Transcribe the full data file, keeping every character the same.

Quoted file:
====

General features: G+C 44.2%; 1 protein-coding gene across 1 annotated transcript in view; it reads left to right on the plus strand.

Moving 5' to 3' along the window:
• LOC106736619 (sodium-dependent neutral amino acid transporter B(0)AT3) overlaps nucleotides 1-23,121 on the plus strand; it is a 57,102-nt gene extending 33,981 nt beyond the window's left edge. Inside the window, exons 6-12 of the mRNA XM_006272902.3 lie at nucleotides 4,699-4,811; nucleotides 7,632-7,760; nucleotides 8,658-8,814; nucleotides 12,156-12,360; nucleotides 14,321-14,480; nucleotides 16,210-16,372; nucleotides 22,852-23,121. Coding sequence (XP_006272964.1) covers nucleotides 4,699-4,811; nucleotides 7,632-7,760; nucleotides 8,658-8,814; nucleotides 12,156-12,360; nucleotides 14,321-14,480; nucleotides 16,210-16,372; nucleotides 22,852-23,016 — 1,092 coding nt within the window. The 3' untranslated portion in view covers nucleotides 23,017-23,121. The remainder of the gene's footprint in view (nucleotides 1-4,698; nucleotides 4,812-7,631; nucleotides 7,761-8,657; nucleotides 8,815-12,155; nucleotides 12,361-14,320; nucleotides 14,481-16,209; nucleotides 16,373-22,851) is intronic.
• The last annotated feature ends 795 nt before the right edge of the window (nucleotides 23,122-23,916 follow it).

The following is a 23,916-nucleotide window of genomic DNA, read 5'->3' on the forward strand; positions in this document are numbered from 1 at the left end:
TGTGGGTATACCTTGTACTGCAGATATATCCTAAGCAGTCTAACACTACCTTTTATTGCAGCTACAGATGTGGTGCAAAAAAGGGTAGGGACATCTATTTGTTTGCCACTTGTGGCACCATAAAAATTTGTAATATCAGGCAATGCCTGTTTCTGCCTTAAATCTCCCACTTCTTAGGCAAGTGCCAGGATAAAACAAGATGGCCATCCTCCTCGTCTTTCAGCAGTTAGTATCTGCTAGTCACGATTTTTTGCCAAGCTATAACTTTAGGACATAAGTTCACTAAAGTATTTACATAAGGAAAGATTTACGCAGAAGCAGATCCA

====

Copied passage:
General features: G+C 44.2%; 1 protein-coding gene across 1 annotated transcript in view; it reads left to right on the plus strand.

Moving 5' to 3' along the window:
• LOC106736619 (sodium-dependent neutral amino acid transporter B(0)AT3) overlaps nucleotides 1-23,121 on the plus strand; it is a 57,102-nt gene extending 33,981 nt beyond the window's left edge. Inside the window, exons 6-12 of the mRNA XM_006272902.3 lie at nucleotides 4,699-4,811; nucleotides 7,632-7,760; nucleotides 8,658-8,814; nucleotides 12,156-12,360; nucleotides 14,321-14,480; nucleotides 16,210-16,372; nucleotides 22,852-23,121. Coding sequence (XP_006272964.1) covers nucleotides 4,699-4,811; nucleotides 7,632-7,760; nucleotides 8,658-8,814; nucleotides 12,156-12,360; nucleotides 14,321-14,480; nucleotides 16,210-16,372; nucleotides 22,852-23,016 — 1,092 coding nt within the window. The 3' untranslated portion in view covers nucleotides 23,017-23,121. The remainder of the gene's footprint in view (nucleotides 1-4,698; nucleotides 4,812-7,631; nucleotides 7,761-8,657; nucleotides 8,815-12,155; nucleotides 12,361-14,320; nucleotides 14,481-16,209; nucleotides 16,373-22,851) is intronic.
• The last annotated feature ends 795 nt before the right edge of the window (nucleotides 23,122-23,916 follow it).

The following is a 23,916-nucleotide window of genomic DNA, read 5'->3' on the forward strand; positions in this document are numbered from 1 at the left end:
TGTGGGTATACCTTGTACTGCAGATATATCCTAAGCAGTCTAACACTACCTTTTATTGCAGCTACAGATGTGGTGCAAAAAAGGGTAGGGACATCTATTTGTTTGCCACTTGTGGCACCATAAAAATTTGTAATATCAGGCAATGCCTGTTTCTGCCTTAAATCTCCCACTTCTTAGGCAAGTGCCAGGATAAAACAAGATGGCCATCCTCCTCGTCTTTCAGCAGTTAGTATCTGCTAGTCACGATTTTTTGCCAAGCTATAACTTTAGGACATAAGTTCACTAAAGTATTTACATAAGGAAAGATTTACGCAGAAGCAGATCCA